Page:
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Do you no longer carry cash? You’re not alone

contactlessA fifth of Britons no longer carry cash as contactless payment systems become increasingly popular for transactions.

Half of 2,000 adults polled for a survey believe cash is on the way out and will ‘soon’ be superseded by alternative payment methods.

Three quarters said they now expect all retailers to accept cash payment alternatives – such as contactless.

Commissioned by First Bus, which accepts contactless payments and cash on all services, the study found 44% have been unable to pay for something because cash was required. It is commonly the case that bus fares and car parking are cash-only.

A spokesperson for First Bus said: “We are immensely proud to offer our customers the option to pay by contactless on every bus that we operate across the UK.

“The way people pay for goods and services has evolved, so we needed to ensure our ticketing changed too. The introduction of contactless payments alongside our digital ticketing options means that paying for bus travel is more convenient and simpler as customers don’t need to worry about having the right change for their bus fare.”

Of those who don’t tend to carry cash, four in 10 think other payment methods are easier and more convenient to use.

One in 10 don’t carry change because they fear they might lose it and a third simply don’t like carrying ‘shrapnel’ around.

Eighteen per cent tend to spend more money if they carry cash around and a quarter don’t have time to get to an ATM.

It also emerged, the only cash a fifth of those polled carry around is a pound for the shopping trolley. And further to this a third of UK adults are certain Britain will one day be completely cash-free.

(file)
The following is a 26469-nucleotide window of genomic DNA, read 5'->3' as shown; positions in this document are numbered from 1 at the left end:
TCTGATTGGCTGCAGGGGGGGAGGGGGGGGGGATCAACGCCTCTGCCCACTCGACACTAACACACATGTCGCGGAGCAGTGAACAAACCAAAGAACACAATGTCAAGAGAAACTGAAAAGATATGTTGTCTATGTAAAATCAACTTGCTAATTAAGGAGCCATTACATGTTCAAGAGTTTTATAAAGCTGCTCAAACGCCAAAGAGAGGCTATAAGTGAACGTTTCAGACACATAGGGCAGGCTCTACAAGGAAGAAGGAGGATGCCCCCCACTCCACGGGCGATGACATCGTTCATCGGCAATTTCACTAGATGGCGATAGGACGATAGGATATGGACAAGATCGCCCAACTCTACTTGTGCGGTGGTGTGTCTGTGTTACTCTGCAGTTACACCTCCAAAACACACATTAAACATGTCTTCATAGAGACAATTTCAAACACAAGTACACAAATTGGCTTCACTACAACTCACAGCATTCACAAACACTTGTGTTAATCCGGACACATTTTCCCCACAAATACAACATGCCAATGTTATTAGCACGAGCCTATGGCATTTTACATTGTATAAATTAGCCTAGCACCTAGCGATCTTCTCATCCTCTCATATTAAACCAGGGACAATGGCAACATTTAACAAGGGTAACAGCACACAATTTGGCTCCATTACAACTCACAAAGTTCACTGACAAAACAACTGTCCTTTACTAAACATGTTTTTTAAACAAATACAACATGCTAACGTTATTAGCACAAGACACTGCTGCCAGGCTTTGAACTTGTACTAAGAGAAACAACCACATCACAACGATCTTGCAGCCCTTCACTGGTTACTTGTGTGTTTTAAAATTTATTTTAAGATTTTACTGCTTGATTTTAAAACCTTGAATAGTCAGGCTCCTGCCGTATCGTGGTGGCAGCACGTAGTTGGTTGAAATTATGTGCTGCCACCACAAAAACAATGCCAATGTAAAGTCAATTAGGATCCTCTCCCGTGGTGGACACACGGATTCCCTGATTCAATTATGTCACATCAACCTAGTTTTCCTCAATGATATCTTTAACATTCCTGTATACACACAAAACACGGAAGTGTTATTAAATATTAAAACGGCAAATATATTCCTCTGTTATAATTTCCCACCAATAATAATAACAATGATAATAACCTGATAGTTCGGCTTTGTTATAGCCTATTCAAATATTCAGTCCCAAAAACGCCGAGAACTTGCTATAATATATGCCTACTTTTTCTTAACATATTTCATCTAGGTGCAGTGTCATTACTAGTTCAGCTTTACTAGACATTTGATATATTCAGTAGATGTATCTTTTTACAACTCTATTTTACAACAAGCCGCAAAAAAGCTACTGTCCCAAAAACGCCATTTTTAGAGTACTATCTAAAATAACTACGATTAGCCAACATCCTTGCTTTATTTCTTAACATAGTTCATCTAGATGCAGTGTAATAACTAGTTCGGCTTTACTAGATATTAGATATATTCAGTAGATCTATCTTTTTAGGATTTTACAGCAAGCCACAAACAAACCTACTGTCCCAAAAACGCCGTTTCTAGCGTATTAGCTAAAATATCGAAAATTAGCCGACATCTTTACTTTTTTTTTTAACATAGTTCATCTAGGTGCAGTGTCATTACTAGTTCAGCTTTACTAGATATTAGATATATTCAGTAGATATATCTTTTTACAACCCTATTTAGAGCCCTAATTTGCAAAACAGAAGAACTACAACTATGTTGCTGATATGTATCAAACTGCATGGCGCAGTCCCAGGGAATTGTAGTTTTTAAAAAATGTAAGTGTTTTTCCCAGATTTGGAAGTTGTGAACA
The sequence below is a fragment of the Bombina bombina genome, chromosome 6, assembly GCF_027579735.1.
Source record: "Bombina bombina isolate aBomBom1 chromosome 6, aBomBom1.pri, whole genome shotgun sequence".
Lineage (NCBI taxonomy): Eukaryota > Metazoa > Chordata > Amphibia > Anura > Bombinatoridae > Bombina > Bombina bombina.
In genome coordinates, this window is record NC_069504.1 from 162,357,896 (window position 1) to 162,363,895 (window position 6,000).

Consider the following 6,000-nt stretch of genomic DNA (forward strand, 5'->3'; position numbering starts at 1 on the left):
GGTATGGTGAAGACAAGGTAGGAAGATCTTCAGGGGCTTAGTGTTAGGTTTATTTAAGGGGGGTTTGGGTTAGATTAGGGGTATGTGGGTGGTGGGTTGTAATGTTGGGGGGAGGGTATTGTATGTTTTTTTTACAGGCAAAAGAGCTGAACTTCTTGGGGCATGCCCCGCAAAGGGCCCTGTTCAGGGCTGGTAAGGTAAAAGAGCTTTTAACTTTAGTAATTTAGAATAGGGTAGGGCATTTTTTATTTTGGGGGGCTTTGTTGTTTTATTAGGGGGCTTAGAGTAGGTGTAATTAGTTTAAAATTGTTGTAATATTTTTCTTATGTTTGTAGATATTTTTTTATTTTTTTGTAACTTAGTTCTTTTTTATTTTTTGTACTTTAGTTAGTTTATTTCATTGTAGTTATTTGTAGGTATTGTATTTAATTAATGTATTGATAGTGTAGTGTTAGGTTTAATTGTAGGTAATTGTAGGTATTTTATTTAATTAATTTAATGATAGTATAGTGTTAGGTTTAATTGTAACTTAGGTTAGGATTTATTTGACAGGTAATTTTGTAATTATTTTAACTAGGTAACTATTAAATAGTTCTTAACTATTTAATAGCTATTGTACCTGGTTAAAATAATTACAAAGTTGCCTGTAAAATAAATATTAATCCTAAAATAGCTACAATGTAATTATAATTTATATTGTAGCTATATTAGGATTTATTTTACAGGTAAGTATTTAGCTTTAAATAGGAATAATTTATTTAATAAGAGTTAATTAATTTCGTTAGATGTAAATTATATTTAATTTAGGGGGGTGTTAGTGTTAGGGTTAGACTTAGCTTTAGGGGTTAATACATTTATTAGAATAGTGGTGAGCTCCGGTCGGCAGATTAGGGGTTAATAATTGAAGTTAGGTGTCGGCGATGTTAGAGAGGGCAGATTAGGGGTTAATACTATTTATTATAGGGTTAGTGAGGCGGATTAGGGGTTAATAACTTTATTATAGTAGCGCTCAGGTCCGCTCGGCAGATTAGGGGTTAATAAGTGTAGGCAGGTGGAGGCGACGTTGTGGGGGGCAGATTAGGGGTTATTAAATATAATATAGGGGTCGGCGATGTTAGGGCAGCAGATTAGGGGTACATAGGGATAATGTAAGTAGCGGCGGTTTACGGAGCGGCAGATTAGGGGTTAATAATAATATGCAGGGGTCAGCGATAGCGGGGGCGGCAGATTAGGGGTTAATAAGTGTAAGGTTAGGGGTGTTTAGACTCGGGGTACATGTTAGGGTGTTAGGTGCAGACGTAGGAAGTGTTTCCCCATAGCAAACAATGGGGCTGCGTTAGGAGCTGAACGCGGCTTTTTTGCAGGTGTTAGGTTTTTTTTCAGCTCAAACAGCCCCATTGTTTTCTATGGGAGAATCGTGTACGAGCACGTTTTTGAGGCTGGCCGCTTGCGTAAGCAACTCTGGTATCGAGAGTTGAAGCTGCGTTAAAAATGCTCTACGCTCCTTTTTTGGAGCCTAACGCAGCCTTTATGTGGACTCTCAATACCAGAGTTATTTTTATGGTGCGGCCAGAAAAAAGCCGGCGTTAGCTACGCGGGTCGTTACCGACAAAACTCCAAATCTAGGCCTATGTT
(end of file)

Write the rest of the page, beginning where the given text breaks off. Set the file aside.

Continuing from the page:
But it’s not just physical money which seems is less popular – cheques are on the decline too, with more than half (58%)  revealing they never use them nowadays, while two in five don’t even own a cheque book.




Carried out through OnePoll, the research also found that 47% of adults would be more willing to use buses if contactless payments were accepted on this form of public transport.

A spokesperson for First Bus said: “We are aiming to receive 80% of ticket payments through digital channels by 2021, with the ambition for digital payments to exceed cash payments by Spring 2019.”

The move to a cashless society coincides with the decline in bank branches and ATMs. New research reveals that Edinburgh has seen the most branch closures in the UK with 50. Cornwall was secondwith 46 and Glasgow third with 38.

Data from Statista shows that across the UK 4,735 ATMs have vanished in the past 12 months, which averages out at 394 cash machines closing evey month.

Guy Moreve, Chief Marketing Officer at Paymentsense, said: “ Our research earlier this year highlighted that as a society, we’re now close to becoming cashless with contactless making up over 42% of all transactions. 

“ATMs and bank branches are closing at an alarming rate. This in part is affected by the rise in contactless transactions and the need for cash falling.

“As consumers become more comfortable in using digital forms of payments the need for cash machines is decreasing.”



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